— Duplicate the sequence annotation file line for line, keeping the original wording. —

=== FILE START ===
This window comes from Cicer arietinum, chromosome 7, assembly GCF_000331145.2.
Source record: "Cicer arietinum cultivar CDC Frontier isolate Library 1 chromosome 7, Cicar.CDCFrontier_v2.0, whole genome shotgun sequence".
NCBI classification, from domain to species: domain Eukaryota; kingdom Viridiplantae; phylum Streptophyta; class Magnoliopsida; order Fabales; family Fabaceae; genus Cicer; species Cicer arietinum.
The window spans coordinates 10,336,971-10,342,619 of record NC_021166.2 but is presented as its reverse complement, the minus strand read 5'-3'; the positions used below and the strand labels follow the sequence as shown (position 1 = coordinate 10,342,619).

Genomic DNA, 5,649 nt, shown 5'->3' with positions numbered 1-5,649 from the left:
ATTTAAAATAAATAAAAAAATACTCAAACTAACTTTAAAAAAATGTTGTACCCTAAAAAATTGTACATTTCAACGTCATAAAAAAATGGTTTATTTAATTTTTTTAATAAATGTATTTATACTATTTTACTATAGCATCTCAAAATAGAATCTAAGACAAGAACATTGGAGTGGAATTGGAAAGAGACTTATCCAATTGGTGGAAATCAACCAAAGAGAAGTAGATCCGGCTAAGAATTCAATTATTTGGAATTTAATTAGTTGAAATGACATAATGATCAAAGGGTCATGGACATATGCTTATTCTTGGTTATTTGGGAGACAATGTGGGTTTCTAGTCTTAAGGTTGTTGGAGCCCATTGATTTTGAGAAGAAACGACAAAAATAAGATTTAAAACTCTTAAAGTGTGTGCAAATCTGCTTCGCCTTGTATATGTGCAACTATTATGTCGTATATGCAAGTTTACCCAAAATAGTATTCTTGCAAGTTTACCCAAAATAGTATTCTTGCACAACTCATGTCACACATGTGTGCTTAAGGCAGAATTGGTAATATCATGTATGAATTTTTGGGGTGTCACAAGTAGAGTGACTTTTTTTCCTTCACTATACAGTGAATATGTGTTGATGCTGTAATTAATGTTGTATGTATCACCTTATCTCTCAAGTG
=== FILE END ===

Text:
This window comes from Cicer arietinum, chromosome 7, assembly GCF_000331145.2.
Source record: "Cicer arietinum cultivar CDC Frontier isolate Library 1 chromosome 7, Cicar.CDCFrontier_v2.0, whole genome shotgun sequence".
NCBI classification, from domain to species: domain Eukaryota; kingdom Viridiplantae; phylum Streptophyta; class Magnoliopsida; order Fabales; family Fabaceae; genus Cicer; species Cicer arietinum.
The window spans coordinates 10,336,971-10,342,619 of record NC_021166.2 but is presented as its reverse complement, the minus strand read 5'-3'; the positions used below and the strand labels follow the sequence as shown (position 1 = coordinate 10,342,619).

Genomic DNA, 5,649 nt, shown 5'->3' with positions numbered 1-5,649 from the left:
ATTTAAAATAAATAAAAAAATACTCAAACTAACTTTAAAAAAATGTTGTACCCTAAAAAATTGTACATTTCAACGTCATAAAAAAATGGTTTATTTAATTTTTTTAATAAATGTATTTATACTATTTTACTATAGCATCTCAAAATAGAATCTAAGACAAGAACATTGGAGTGGAATTGGAAAGAGACTTATCCAATTGGTGGAAATCAACCAAAGAGAAGTAGATCCGGCTAAGAATTCAATTATTTGGAATTTAATTAGTTGAAATGACATAATGATCAAAGGGTCATGGACATATGCTTATTCTTGGTTATTTGGGAGACAATGTGGGTTTCTAGTCTTAAGGTTGTTGGAGCCCATTGATTTTGAGAAGAAACGACAAAAATAAGATTTAAAACTCTTAAAGTGTGTGCAAATCTGCTTCGCCTTGTATATGTGCAACTATTATGTCGTATATGCAAGTTTACCCAAAATAGTATTCTTGCAAGTTTACCCAAAATAGTATTCTTGCACAACTCATGTCACACATGTGTGCTTAAGGCAGAATTGGTAATATCATGTATGAATTTTTGGGGTGTCACAAGTAGAGTGACTTTTTTTCCTTCACTATACAGTGAATATGTGTTGATGCTGTAATTAATGTTGTATGTATCACCTTATCTCTCAAGTG